Apple Music intrigues me as a new development route. So much of Apple’s success has been rooted in music. The iPod saved the company. iTunes changed the way we consumed music. Making some of the Apple Music functionality available to third-party developers could pave the way for it overtaking established rivals like Pandora and Spotify. Apple has to figure out how to offer something that others can’t, and leveraging the power of the developer community could be that thing.
Q: Describe how the following new features, unveiled during the WWDC 2016 Keynote, will affect development for Apple products and apps in the future.
Proactive maps: The biggest takeaway from a development perspective, is Apple’s new direction with native apps. The natural growth of App Extensions over the last several iOS releases has slowly opened up Apple’s stock apps. Apple doesn’t let you replace the default apps, so this is their way of allowing the third party development community in, while still holding title control over user experience within the platform.
Updated music platform: Although this update doesn’t do much for developers, it does bring Apple Music a little closer to its competitive set as far as UX/UI goes. This is a classic example of getting something out in the world and letting users tell where the UX is lacking. From an everyday perspective, I think Apple did an excellent job of addressing some of the most clunky areas of Apple Music.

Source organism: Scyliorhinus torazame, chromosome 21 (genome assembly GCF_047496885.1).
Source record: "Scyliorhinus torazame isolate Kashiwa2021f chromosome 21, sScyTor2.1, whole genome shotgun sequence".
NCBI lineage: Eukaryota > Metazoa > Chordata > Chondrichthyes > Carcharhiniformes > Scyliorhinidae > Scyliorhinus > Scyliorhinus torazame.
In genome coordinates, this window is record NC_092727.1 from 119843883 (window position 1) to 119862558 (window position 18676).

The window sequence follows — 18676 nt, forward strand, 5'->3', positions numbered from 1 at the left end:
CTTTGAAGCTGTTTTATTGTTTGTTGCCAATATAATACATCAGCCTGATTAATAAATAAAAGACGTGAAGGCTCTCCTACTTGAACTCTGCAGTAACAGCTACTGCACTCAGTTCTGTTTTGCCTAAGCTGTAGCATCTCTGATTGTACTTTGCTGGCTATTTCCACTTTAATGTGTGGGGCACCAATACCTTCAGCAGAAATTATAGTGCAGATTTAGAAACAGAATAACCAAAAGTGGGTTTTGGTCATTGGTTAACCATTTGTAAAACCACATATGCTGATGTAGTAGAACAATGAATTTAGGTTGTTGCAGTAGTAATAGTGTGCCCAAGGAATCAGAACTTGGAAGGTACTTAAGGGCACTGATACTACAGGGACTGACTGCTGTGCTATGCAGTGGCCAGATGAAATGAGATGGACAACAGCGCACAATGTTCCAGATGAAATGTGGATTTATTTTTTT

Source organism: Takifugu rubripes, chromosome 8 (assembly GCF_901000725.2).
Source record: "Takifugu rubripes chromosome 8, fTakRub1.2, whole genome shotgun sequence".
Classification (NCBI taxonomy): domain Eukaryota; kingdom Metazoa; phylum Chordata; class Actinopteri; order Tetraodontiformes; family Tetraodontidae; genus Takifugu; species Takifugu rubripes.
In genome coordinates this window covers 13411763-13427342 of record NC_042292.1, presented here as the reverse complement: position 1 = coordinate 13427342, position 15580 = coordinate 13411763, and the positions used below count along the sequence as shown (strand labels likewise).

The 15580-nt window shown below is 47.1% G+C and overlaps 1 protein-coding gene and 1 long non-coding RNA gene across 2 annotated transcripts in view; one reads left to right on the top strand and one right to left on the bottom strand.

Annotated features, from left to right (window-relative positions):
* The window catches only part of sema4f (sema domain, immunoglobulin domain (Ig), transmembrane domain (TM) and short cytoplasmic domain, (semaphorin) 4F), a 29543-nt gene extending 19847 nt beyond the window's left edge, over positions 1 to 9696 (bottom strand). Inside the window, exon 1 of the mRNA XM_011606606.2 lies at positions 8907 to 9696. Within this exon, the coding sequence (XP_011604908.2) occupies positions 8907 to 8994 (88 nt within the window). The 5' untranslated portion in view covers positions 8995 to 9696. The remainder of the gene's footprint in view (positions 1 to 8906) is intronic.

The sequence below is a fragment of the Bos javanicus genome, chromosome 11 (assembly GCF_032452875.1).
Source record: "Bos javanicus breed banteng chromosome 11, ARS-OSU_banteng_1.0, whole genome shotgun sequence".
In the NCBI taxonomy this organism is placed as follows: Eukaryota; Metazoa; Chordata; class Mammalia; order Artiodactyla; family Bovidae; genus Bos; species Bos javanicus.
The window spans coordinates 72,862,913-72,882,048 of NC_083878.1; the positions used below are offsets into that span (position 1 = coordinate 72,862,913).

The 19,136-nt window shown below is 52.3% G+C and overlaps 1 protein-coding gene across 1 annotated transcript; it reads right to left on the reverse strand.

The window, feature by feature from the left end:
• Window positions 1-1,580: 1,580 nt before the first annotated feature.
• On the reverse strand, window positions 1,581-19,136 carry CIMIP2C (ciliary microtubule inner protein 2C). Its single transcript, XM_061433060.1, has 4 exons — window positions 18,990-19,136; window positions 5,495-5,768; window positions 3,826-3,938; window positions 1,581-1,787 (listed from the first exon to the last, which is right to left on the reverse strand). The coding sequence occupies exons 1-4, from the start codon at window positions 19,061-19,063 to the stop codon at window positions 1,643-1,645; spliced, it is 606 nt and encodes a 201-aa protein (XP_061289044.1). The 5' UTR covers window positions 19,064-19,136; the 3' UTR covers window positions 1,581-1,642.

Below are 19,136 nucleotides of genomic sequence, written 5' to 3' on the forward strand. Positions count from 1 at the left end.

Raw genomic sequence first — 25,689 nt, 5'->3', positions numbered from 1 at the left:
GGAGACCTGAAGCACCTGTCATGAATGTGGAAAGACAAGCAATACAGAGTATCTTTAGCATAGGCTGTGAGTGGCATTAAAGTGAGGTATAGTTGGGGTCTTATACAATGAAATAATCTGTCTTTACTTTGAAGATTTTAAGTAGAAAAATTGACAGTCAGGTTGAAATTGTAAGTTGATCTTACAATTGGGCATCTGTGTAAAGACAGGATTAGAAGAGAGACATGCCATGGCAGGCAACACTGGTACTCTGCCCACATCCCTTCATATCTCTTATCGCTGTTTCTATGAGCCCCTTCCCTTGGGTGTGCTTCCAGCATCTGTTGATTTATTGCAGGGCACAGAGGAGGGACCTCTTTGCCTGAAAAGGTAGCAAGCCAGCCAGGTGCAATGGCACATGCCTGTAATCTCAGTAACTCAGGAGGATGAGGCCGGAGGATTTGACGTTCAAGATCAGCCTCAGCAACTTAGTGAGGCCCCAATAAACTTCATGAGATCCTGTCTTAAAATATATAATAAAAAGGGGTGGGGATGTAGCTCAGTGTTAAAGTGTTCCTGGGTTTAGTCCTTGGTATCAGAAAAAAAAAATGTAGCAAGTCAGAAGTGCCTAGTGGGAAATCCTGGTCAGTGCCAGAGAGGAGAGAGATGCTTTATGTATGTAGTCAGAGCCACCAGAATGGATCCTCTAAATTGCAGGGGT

Homekit advances: As a natural gadget nerd, this really brings the home of the future one step closer. Currently, nothing in my house supports Homekit, so it doesn’t effect me directly, but now that there is a solidified app, I can see myself adding more “smart” products to our house.
Changes in chat/messages (video in a message, invisible ink, emoji reaction prediction, handwriting, etc.): From my perspective, similar to my response on proactive maps, these changes signal an opening of the ecosystem for Apple. It will be exciting to see what third-party developers can do with the new found space to operate in the core apps.
Phone updates: The biggest part of phone updates is bringing VOIP calls to the forefront–as a “first class citizen” on the platform. This advancement could lead the way to data-only cell plans in the future. Minutes, for the most part, are a thing of the past. They could go even further that way if it becomes a lot more natural to start a FaceTime, Skype, Slack or WhatsApp call right from the contacts area.
Q: What were your favorite parts and top takeaways from WWDC this season?
My favorite part of WWDC, each time I have had the opportunity to attend, is the ability to meet other developers and see what apps they are working on. Also, the excitement from the crowd right before the Keynote also makes waiting in line for 6 hours totally worth it!
This year Apple is attempting to strike a balance. They are trying to collect data on iOS usage while still protecting privacy. They are trying to open up their native apps while still controlling the user experience. They are looking to unify the experience across the different platforms while making sure they can still take advantage of the unique opportunities each provides. It will be interesting to see, in upcoming months and years, if they have been able to do so.